Counseling and Neurofeedback
Licensed Marriage and Family Therapist
Board-Certifed in Neurofeedback

3 Ways to Help Your Teen Manage School Stress

Most teens (83%) say that school is a significant source of stress in their life. Here’s how you can help  your teen manage school stress.

Help your teen manage school stress

For teens, stress looks like this:

If you’re like most parents, you want to help your teen manage school stress…but sometimes you’re not sure how. Or you have some ideas about what might help, but your teen isn’t listening.

Laying bricks and a shift in perspective

For most teens, school stress is about grades, tests, and applying for college. Teens worry about keeping up with schoolwork, managing deadlines, feeling unprepared, or disappointing a parent.  Only a small part of teen stress is social — about 9% according to a recent survey.

The school stressors aren’t going to go away. So how can parents help teens shift their response to stress?

I’m reminded of a story about a traveler who asked three bricklayers about what they were doing.

“I’m laying bricks,” the first man responded. “It’s hard work and I get home exhausted.”

“I’m building a wall,” the second said. “It’s not that exciting, but it pays my bills.”

The third man, however, looked happy and energized. “I’m building a cathedral,” he said.

Same work, different perspective…and different result.

Parent Strategy #1: Model Perspective

A shift in perspective can create a sense of purpose. Stress isn’t about the events of the day. It’s about perspective. As William James said, “The greatest weapon against stress is our ability to choose one thought over another.”

It would be nice if you could just tell your teen to change their perspective on homework, but of course that doesn’t work.

What you can do is to shift in your own perspective — from stress about their homework…to calm.

Stress is contagious. Teens pick up on parent stress, amplify it, and send it back. Pretty soon we’re stressed about their stress, and the evening spirals into chaos. They can’t concentrate on homework. We can’t concentrate on anything. Perspective is lost.

If you’re like most parents, learning to stay calm when your teen is stressed-out is an ongoing project. You might want to check out some quick stress management tools that can help.

Strategy #2: A Twinkle In Our Eye

“The primary goal…ought to be the relationship, not conduct or behavior,” says Gordon Neufeld, author of Hold Onto Your Kids. This suggests another useful strategy: before diving into problems with schedules and homework, spend time connecting.

Connection is one of the best ways to manage stress. Neufeld says that “a twinkle in our eye and a warmth in our voice” create a tangible presence that kids, even teens, can hold on to.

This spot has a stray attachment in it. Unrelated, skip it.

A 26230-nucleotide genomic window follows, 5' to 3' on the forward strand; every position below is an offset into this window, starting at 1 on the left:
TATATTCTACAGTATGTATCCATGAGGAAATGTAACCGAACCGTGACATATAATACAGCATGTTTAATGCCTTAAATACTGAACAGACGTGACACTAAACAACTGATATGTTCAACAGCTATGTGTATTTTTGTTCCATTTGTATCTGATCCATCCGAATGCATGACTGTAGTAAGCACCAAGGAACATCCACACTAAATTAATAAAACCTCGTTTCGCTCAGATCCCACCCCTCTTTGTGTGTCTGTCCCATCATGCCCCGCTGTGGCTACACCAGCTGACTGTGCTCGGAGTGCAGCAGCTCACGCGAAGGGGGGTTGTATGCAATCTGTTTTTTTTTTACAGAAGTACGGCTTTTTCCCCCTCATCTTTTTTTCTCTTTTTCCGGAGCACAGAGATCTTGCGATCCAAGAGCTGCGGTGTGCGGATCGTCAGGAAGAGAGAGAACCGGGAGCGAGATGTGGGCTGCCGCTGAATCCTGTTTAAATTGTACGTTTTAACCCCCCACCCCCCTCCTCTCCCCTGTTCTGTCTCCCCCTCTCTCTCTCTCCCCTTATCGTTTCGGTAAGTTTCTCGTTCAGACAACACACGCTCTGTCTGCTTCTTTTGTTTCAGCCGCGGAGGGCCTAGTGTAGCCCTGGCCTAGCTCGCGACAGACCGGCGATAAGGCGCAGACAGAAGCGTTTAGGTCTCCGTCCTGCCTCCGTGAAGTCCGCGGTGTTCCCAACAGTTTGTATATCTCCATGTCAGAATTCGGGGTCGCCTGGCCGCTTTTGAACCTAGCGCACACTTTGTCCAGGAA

With that in mind, here are some possibilities:

  • Spend time. Have dinner together, often, and talk about the events of the day. Spend time at their soccer games, school plays, art shows, and cross-country meets. Be a driver, snack-provider, or car pooler. Spend time in any way that works.
  • Share your thoughts. Talk about dilemmas you’re facing, and ask what your teen would do. Invite your teen to do something with you, even if it’s something “for them.” Maybe it’s worth eating junk food at Panda Express if it means an hour of uninterrupted conversation.
  • Share your delight. Smile when they walk in the door. Let them know you’re glad to see them.
  • Be on their side. When they share a problem, start with empathy. You don’t have to agree. Just acknowledge how difficult the situation is for them. Later, if they’d like some advice, you can help them sort through the problem.

Strategy #3: Solve Problems

If you’re like most of the parents I work with, this is your forte.

It comes last though, because teens need perspective and connection in order to work with you to find a solution.

At this point, the problems are more straightforward (although by no means easy). Your teen might need, a tutor, an academic coach, a classroom accommodation, or a teacher conference.

The fundamental shift: help your teen manage school stress

If your teen seems frazzled, grumpy, or tired too often, she is not alone. Most teens are stressed, and most of that stress is about school. The good news is that as a parent, you can help your teen manage school stress.

Here’s the key to managing school stress: it isn’t about homework, the upcoming test, or even the grade. Like the two bricklayers, teens can see a task in front of her in two ways. They can focus on the stress — the “boring” reading, or the potential “bad grade” on tomorrow’s test.

Or you can help your teen manage school stress with a shift in perspective. You can get to calm yourself, share the twinkle in your eye, and  take a new look at solving the problem. With practice, your teen can become one of the 17% of students who enjoy school.

Pat LaDouceur, Ph.D., helps students who are stressed out about school learn the skills, strategies, and mindset they need for academic success in high school, college, and beyond. Her “Skills for Academic SuccessTM” program uses the principles of micro-change to help students study smarter, get better grades, and still have time for friends and fun. As a psychotherapist, Board Certified neurofeedback practitioner, and former credentialed secondary school teacher, Pat knows a lot about learning and the brain. She has taught middle school math, high school chemistry, college social sciences, and has 30 years of her own schooling under her belt. She is the mother of college-age twins, and provides Academic Life Coaching in Berkeley, CA. www.ladouceurmft.com/academic-coaching